"I hate to use the word hip," Mr Lee says. "But for $5 you getsomething which is very unique . . . you get 15 minutes of feeling cool and hip."
Pinkberry's founders insist that the idea grew out of Mr Lee's own experiences - that he had the idea after visiting Vienna in 1985 and tasting gelato-style frozen yoghurt, followed by a trip to Hawaii where he sampled fresh pineapple and soft-serve ice-cream.
But Pinkberry's growth in the US also follows the expansion of frozen yoghurt outlets during the past five years in South Korea.
There, the growth in popularity of frozen yoghurt does not have traditional roots. Instead it has been fuelled by a national interest in wellness and "functional" food choices that mirrors consumer sentiments in the US. Heinz, after all, stresses the presence in its tomato ketchup of lycopene (a red pigment said to help prevent cancer) and Twinings boasts of the antioxidant powers of its teas.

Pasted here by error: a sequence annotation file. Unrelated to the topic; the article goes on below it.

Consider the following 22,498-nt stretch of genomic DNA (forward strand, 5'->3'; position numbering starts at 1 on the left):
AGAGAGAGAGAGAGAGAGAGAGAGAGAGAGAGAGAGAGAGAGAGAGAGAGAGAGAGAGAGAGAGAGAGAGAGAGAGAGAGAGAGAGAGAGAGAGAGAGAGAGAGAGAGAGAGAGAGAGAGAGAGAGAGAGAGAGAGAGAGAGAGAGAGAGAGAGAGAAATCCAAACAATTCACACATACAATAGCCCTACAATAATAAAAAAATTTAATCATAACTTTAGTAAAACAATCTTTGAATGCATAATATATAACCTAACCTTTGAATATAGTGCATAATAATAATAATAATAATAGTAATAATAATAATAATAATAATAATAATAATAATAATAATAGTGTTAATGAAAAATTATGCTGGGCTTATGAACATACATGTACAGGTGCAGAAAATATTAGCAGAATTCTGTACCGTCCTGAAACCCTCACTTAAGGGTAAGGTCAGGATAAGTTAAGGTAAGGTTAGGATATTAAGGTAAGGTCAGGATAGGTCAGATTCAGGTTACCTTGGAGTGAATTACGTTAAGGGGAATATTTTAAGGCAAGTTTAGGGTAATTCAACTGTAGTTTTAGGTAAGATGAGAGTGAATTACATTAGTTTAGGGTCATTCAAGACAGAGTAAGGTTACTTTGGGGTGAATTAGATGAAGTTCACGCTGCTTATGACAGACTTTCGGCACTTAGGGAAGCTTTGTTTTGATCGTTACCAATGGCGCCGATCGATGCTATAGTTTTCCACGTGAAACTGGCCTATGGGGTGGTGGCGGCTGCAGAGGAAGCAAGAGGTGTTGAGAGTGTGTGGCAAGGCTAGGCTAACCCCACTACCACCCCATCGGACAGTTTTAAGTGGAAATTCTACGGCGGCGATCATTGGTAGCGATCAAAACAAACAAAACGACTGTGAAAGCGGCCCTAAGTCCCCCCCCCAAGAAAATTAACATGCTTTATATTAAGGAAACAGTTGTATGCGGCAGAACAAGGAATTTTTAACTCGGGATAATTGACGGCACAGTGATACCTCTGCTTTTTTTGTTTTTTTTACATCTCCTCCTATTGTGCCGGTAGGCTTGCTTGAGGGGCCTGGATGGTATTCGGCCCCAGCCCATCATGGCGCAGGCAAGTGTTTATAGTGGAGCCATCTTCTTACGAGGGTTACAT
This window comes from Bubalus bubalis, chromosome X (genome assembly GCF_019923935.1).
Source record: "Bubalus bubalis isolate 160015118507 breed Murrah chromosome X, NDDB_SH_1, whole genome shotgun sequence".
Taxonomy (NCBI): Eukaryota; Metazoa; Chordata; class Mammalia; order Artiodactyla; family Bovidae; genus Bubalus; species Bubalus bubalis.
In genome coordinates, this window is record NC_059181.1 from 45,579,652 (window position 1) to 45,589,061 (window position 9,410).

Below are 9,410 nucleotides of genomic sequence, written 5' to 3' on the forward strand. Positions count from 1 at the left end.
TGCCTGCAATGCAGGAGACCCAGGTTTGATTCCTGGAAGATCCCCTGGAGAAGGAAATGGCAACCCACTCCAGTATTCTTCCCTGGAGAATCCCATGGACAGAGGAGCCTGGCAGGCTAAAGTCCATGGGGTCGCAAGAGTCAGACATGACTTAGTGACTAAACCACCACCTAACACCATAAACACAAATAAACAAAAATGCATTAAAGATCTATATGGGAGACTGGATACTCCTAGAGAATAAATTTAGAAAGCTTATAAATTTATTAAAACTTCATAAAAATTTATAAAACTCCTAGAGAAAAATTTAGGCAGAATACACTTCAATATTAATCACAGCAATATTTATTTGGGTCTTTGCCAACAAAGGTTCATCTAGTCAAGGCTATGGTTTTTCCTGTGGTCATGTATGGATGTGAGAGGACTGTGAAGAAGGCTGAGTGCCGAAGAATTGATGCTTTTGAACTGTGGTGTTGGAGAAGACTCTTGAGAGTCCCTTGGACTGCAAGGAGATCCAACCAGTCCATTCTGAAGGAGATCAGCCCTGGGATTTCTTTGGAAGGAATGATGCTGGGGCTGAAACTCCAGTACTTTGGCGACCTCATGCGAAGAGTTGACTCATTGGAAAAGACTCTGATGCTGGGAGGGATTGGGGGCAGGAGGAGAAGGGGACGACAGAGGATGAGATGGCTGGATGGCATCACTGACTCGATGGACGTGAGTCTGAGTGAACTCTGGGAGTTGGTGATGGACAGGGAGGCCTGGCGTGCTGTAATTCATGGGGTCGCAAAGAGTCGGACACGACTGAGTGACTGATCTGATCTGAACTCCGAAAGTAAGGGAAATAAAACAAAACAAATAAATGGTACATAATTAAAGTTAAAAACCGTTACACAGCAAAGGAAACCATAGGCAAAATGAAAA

Red Mango, one of Korea's largest frozen yoghurt chains, this summer opened its first store in Los Angeles, pointedly calling itself "the original healthy frozen yoghurt". The company, founded by a Korean entrepreneur, Roni Kim, opened its first store in Korea in 2003, and has expanded to 130 locations. It has also spawned a host of imitators, including Yoguteria and Babyyogurt.
Mr Lee and Ms Hwang say the fact that they are part of the -Korean-American community has not been a significant factor in the chain's expansion, except perhaps indirectly. Their area developerfor the New York area is Dai Hwan Choi, a college friend of Mr Lee.